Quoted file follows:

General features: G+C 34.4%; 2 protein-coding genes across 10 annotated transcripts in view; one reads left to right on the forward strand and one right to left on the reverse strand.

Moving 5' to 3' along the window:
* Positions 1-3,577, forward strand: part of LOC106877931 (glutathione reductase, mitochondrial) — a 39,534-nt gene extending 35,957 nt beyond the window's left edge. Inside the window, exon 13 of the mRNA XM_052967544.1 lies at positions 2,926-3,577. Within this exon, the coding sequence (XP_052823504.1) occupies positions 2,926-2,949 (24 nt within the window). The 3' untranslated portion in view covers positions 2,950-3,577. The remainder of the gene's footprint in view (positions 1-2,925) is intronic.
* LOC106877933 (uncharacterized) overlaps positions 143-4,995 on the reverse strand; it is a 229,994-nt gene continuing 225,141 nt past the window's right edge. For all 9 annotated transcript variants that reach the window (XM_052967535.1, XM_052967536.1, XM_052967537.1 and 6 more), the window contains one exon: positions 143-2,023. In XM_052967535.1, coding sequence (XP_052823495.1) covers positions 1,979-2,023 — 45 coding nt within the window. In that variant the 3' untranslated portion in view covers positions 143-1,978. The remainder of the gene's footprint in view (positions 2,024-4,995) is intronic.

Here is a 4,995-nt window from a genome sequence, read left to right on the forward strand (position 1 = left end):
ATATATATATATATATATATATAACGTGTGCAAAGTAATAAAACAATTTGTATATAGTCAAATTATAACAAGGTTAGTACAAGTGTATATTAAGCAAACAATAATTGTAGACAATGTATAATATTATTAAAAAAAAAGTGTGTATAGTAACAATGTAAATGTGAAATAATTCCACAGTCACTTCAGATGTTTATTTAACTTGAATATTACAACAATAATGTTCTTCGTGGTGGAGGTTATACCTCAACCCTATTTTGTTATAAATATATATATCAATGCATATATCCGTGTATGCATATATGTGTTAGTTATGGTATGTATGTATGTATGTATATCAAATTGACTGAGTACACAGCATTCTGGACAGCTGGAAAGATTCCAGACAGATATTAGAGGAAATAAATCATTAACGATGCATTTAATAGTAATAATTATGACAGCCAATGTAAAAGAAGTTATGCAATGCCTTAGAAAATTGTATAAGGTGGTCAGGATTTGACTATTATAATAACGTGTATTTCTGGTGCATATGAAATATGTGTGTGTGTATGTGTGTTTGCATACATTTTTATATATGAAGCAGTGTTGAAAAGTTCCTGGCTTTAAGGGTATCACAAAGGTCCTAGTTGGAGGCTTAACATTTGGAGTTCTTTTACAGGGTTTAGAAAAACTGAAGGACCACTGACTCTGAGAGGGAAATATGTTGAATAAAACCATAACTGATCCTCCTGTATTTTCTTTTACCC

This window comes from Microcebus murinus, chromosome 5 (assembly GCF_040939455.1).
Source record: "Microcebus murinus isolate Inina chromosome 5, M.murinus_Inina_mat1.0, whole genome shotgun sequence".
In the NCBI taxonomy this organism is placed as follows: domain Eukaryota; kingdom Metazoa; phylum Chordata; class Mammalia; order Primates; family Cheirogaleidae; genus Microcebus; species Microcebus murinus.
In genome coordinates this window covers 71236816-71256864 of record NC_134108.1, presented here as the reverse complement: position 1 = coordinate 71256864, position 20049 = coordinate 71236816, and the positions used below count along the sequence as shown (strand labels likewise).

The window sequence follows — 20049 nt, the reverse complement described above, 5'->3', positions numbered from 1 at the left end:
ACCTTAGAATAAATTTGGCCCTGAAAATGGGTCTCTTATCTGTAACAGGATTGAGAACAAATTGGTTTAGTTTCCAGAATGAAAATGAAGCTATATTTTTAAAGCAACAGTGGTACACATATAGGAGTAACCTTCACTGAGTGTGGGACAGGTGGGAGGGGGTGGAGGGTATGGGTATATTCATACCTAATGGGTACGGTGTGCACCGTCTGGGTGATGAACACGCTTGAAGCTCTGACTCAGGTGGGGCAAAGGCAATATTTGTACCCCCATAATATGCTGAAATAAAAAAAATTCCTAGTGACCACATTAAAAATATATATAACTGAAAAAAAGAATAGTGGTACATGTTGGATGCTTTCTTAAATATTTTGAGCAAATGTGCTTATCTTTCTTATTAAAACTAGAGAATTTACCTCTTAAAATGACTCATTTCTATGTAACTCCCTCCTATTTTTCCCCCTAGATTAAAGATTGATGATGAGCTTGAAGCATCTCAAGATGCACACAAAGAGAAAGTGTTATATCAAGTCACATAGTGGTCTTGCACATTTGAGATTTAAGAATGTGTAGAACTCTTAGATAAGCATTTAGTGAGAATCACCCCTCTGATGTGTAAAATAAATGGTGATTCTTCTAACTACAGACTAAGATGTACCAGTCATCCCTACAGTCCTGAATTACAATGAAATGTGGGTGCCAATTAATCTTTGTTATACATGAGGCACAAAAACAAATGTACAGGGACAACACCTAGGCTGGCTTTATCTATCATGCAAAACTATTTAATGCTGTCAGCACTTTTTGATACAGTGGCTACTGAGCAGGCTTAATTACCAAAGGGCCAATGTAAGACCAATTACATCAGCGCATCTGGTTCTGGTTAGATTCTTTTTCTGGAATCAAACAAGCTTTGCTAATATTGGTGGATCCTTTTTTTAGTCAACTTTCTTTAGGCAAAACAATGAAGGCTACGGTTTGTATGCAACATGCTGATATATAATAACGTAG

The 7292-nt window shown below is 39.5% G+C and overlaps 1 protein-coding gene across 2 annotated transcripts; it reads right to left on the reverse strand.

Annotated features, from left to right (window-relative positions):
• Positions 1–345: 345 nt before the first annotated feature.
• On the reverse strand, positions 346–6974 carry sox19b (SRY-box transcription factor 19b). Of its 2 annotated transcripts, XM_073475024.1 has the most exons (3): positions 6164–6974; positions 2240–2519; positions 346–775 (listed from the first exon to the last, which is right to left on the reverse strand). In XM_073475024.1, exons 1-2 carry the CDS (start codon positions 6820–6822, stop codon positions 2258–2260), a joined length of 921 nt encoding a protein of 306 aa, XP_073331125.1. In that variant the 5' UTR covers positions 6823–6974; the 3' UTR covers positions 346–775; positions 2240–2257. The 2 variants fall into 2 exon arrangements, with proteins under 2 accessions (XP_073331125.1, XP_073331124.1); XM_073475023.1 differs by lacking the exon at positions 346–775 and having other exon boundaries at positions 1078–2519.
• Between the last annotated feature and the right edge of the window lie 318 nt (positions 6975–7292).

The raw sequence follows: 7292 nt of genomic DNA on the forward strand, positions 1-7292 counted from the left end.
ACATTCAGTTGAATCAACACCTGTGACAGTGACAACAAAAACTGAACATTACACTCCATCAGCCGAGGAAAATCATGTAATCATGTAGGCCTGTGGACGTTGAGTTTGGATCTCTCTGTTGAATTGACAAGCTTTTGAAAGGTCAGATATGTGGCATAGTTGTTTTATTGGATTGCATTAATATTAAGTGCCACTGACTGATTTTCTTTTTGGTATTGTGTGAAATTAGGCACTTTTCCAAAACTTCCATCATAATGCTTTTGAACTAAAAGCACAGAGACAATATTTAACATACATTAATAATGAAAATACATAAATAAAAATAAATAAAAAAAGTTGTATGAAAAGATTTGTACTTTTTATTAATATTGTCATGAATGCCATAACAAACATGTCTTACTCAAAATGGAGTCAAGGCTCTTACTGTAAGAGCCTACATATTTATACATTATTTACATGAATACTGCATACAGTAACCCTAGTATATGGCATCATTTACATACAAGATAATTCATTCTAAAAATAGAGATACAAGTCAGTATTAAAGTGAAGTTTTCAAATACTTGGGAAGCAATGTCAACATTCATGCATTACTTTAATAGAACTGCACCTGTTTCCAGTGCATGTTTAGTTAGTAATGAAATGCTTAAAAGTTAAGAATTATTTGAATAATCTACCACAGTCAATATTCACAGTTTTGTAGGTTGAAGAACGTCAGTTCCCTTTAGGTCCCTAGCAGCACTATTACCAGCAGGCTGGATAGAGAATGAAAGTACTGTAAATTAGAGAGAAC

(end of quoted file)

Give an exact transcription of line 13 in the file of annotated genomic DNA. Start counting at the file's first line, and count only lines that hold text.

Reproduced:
The 7292-nt window shown below is 39.5% G+C and overlaps 1 protein-coding gene across 2 annotated transcripts; it reads right to left on the reverse strand.